We want different things
Why we have to form churches that are not based on what Christians like, but on what non-Christians need the church to be. By Michael Shaw
It was their regular argument, and was happening more and more. 'You're just no fun anymore, all you want to do is stay in with a glass of red wine and watch a film. You only want to settle down, have a family, get a dog.
'I have a few more years of partying with my mates left in me. I am 25, not 55!'
Then came the killer blow. 'We want different things, we are just no longer compatible.'
With that, she walked out slamming the door. He poured another glass of red wine and turned the TV on to watch Long Lost Family. Within a week she had moved out for good.
We want different things is often the reason for most relationship breakdowns, but I think it is significant in how we understand how we as a church try to speak into a culture that wants different things.
Paul was not only the first great theologian of the church, but also both the first great missionary and the first great church planter of the church. The one thing Paul knew was how to move to culture and make the church compatible. He knew the Gentile world wanted different things from his Jewish upbringing, probably because he was a Jew from Tarsus and not Jerusalem.
This is a skill the church has lost. I grew up in a non-Christian household but found God at my school Christian Union. The church where I trained to be a minister found me very odd, in that I knew none of the old choruses that they grew up with, had never watched an episode of Veggie Tales and had never been to Soul Survivor with my youth group. I had very little of that baggage.
Like it or not, the upbringing of most Christian kids is fundamentally different to their non-Christian peers. This causes us a missional problem, because although they speak they same as their friends, watch many of the same TV programmes or play the same video games, what they are looking for in church is fundamentally different from what people outside the sub-culture would want from church.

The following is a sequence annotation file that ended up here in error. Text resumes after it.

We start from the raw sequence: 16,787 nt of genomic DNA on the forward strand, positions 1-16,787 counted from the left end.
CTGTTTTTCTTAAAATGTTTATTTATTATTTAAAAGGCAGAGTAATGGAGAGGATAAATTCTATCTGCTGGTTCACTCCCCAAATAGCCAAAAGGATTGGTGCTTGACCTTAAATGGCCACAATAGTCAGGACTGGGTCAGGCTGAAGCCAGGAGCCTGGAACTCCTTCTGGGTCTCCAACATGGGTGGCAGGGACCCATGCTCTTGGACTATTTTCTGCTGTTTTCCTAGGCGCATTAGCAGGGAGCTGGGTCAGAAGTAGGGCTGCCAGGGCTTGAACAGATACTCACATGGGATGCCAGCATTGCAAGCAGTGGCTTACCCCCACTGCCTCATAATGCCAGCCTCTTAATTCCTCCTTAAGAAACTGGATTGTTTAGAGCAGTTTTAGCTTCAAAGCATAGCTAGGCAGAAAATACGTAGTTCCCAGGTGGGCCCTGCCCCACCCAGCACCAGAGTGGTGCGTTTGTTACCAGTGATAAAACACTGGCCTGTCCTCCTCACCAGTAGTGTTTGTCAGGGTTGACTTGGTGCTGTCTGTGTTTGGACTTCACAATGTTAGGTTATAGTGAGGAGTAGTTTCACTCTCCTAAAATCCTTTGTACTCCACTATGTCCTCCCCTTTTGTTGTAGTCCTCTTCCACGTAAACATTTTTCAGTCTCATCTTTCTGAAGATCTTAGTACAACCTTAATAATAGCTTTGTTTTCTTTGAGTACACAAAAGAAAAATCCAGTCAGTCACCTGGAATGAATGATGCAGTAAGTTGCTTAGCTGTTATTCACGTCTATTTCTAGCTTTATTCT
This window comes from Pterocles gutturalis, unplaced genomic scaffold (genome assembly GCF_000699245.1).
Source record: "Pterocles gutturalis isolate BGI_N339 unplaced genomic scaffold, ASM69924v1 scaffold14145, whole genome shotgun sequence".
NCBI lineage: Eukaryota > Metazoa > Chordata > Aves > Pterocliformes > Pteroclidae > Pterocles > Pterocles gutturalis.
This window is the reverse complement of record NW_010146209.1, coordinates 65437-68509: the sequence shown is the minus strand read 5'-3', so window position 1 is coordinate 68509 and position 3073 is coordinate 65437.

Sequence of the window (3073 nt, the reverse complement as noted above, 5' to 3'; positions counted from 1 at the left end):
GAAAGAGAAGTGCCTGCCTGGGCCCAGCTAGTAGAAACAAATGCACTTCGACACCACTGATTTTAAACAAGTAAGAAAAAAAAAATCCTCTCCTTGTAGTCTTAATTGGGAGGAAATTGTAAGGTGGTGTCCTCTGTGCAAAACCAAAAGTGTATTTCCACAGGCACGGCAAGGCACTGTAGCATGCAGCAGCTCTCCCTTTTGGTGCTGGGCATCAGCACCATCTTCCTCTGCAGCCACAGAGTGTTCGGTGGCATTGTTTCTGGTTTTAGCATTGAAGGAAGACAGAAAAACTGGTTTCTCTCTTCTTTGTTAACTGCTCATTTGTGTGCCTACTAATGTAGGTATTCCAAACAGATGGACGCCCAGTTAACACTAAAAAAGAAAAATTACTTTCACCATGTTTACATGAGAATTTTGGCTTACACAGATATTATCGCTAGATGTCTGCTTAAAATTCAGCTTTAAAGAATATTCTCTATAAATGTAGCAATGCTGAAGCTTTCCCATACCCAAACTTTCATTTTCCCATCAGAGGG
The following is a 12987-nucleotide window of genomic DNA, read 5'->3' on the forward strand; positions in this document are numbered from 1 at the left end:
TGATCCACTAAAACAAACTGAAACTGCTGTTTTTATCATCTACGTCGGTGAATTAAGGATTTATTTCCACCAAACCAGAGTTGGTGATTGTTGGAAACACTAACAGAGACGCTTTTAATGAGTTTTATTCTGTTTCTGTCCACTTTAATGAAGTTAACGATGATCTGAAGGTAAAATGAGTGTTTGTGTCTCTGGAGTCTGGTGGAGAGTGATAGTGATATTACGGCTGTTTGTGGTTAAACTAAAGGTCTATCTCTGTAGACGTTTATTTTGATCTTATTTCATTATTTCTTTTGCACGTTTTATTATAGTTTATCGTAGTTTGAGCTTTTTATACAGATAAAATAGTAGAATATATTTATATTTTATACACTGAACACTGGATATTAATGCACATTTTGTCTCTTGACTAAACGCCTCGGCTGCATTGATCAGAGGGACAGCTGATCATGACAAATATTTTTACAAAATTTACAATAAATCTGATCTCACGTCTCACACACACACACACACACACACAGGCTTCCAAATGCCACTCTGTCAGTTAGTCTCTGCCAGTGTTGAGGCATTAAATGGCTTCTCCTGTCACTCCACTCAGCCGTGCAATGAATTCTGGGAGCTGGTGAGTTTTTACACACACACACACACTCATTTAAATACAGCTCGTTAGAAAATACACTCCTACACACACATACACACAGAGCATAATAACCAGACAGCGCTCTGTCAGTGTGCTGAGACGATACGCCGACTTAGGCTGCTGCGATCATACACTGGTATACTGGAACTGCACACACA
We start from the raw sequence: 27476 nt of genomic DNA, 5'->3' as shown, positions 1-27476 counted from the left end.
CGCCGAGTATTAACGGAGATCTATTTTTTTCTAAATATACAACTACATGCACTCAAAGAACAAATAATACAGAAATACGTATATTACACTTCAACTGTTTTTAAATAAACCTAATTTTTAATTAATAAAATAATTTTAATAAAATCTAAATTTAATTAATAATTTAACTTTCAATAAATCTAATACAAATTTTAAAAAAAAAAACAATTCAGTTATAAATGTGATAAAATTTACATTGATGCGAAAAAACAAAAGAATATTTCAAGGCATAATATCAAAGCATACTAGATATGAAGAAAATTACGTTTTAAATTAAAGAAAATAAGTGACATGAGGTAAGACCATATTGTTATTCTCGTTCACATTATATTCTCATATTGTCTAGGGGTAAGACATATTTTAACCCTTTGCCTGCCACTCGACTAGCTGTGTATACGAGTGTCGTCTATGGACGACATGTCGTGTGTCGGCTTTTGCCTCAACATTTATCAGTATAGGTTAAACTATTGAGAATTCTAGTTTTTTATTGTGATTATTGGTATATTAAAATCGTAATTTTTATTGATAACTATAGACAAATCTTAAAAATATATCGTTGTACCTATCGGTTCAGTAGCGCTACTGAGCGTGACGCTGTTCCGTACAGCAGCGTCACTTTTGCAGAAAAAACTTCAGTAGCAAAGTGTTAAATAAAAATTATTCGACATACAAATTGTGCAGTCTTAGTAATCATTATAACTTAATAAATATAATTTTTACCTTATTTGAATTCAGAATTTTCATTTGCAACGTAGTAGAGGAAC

But there is another major problem. Not only are they often growing up in a different culture from their peers, they are more often than not growing up in a middles class, aspirational culture. This means they are removed from their friends by the church culture and removed from their poorest by their class culture.
So why is this a problem? It's a problem because what they think is going to “attract” people to church, what they enjoy, is fundamentally different from what their peers would want, and a world away from the millions of children who they are separated from by their class.
Consequently, while the idea of a great worship leader and good solid biblical teaching might attract them, it will not attract their friends. It certainly won't be something people will travel across the city to. More and more of our churches are based on a model of a cool worship band, and a cool pastor with lattes served at the end. While this will and does attract those of a Christian upbringing, only in very rare cases will anyone from outside that culture find this an attractive proposition.
Put simply, they want different things.
They have different questions, they have different problems, they have different needs, and they will not go to church for the same reasons. Instead, the church has to speak to them in their language, has to get rid of their assumptions of what they want or need, and has to serve them in their communities. Paul realised very quickly realised the church has to go to them. I believe we have to form churches not based on what Christians like, but on what non-Christians need the church to be.
Until we do this, then the church will continue to decline. It is already fairly non-existent in many inner-city communities, and this will spread further and further into the suburban communities. We need to equip our young people to be missionaries, to be sent into not just their familiar communities, but also into unfamiliar communities if the church is going to grow, or even survive into the next generation.
Agree? Disagree? Share your thoughts via our letters' page.